Since then, DeSantis has made a name for himself as a hard-working culture warrior willing to push the boundaries of his authority to advance his vision of conservatism. While that strategy has made him a much-hated villain by Democrats, it has won him the praise of many Republicans who have come to watch him closely as the successor to former President Trump.

“Ron DeSantis is a masterclass in speaking with the grassroots; how you oppose Democrats in a way that seems, I think to many Republicans, to be entirely reason-based,” said one Republican donor. “He’s not doing these incoherent rants like Donald Trump did. He’s methodical and that’s why he comes as fast as he is.”

And indeed, the political rise of DeSantis seems very real. Not only has he emerged as one of—if not the most—powerful governors in Florida’s recent history, but he’s established himself as one of the most influential Republicans in the country at a time when the GOP in Washington went without. power comes in.

DeSantis has raised more than $100 million for his election campaign while meeting influential Republican officials and donors far from his home state. Earlier this year, for example, he met with top Trump donors in South Carolina, sparking speculation that he may be considering a bid for the White House.

He is also one of the few potential Republican presidential candidates to have refused to rule out a 2024 campaign if Trump decides to make another bid for the White House. And in the event Trump doesn’t re-enter, early polls suggest DeSantis would be a firm favorite to win the GOP nomination.

A Harvard CAPS-Harris poll released this week found that without Trump on the ballot, DeSantis would lead his closest rival, former Vice President Mike Pence, by a margin of 15 points.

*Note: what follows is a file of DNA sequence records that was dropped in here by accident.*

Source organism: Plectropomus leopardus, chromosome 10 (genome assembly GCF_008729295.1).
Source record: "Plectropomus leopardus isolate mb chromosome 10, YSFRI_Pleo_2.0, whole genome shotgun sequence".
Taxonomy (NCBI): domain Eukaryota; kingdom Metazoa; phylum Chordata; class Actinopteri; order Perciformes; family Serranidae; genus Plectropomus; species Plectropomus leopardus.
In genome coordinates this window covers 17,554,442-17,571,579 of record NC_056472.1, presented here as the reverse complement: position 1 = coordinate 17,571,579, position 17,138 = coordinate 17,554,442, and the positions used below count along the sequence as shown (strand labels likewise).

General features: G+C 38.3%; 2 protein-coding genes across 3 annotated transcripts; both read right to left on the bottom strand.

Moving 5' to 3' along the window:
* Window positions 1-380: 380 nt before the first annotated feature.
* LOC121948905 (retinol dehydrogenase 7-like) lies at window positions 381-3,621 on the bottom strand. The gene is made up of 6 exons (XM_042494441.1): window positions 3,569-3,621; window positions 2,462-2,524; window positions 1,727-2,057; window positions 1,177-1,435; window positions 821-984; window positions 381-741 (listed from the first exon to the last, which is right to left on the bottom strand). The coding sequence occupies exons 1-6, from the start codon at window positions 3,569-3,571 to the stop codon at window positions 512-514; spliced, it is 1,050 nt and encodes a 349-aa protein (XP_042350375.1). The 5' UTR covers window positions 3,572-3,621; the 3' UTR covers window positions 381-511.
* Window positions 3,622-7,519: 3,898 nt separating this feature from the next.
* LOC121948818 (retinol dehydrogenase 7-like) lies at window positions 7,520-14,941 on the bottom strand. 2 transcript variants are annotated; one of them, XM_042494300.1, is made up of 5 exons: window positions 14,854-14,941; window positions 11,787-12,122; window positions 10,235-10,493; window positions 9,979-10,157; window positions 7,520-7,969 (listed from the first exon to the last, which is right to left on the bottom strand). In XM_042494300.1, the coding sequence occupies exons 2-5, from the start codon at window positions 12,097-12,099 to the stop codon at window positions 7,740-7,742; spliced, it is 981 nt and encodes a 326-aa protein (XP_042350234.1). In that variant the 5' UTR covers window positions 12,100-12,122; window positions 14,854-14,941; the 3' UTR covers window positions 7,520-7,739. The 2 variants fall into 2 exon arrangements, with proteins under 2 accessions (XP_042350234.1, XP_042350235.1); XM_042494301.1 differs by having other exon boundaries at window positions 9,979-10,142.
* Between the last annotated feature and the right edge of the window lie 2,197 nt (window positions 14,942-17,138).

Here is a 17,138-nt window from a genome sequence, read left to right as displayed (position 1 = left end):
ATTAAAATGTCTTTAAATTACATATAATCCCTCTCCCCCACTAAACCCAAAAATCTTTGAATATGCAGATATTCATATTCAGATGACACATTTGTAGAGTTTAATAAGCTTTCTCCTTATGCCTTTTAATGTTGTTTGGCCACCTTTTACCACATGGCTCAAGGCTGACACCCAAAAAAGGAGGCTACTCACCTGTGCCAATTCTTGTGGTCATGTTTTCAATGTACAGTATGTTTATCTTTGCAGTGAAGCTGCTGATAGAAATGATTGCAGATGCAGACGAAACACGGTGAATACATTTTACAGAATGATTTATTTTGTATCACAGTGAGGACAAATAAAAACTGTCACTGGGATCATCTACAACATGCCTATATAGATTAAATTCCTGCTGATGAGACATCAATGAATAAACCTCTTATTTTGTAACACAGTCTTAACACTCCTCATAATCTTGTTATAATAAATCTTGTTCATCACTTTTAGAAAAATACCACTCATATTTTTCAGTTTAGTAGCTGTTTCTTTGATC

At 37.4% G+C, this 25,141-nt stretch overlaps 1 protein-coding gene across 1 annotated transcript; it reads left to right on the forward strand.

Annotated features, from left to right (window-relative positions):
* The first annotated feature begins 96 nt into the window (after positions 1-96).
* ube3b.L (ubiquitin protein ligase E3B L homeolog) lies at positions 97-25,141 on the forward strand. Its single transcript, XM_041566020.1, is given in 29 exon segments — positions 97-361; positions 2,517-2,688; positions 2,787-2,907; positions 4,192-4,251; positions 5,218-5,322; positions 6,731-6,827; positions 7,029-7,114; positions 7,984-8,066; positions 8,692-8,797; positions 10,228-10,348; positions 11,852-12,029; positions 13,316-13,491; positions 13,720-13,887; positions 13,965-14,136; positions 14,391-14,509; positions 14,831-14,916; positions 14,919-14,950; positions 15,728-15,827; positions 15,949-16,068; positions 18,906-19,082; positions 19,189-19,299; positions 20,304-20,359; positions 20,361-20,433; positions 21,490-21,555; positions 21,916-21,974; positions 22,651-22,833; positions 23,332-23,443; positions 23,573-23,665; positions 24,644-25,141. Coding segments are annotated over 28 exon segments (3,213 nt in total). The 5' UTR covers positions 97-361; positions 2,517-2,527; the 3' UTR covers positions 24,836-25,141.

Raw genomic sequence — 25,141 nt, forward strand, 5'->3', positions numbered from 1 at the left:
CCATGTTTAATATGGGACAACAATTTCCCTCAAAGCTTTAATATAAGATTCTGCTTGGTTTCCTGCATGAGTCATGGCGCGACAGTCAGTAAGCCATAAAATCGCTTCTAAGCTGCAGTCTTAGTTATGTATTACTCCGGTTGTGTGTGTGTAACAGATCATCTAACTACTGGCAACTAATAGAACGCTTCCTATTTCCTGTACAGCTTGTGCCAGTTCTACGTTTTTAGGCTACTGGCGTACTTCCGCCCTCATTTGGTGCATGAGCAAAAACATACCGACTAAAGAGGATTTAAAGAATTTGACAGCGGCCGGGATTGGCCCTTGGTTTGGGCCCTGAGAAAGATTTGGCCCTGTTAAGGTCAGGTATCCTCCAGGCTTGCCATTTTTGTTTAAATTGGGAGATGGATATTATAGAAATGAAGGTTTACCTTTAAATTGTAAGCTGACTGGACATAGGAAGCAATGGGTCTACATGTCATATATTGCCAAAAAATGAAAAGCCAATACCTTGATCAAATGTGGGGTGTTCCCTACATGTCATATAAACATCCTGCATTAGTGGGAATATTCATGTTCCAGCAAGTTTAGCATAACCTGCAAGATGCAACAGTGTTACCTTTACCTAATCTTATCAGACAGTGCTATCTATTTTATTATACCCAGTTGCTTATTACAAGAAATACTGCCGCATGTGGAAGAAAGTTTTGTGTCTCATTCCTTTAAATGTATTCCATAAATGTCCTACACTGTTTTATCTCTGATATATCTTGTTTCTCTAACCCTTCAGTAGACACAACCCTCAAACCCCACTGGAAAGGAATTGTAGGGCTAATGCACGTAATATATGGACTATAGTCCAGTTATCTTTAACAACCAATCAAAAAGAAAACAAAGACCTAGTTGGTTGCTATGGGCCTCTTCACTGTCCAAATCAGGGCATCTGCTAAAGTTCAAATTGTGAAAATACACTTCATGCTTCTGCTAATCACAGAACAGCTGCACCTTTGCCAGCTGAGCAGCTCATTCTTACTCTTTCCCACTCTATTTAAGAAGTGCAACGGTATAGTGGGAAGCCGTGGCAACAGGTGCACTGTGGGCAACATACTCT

“I think voters will have a hard time choosing between Donald Trump and Ron DeSantis because they’re so similar in what they offer,” Schilling said. “I don’t think there’s a DeSantis without Donald Trump opening that huge door for him and showing him what you can really do through the political lens and at the same time I’m so impressed with Ron DeSantis. He has been staged in a way that no other governor has.”

In the meantime, however, DeSantis is brushing aside questions about his future political ambitions, saying only that he is focused on winning a second term in the governor’s mansion in November. His chances, at least for now, seem solid: He’s raised a lot more money than any of his future Democratic rivals — Rep. Charlie Crist (D-Fla.) race shows DeSantis well ahead of both of his potential opponents.

Of course, things could change before Election Day. But DeSantis’ relative comfort with his reelection has given him the opportunity to lay the groundwork for his political future, Kennedy said.

“He’s calculating,” Kennedy said. “The Democrats are confused in his perspective and so he sees no reason for him to compromise.”

“He thinks he can win Florida,” Kennedy added. “And at the same time, he’s trying to position himself as the new Republican leader; the new Donald Trump.”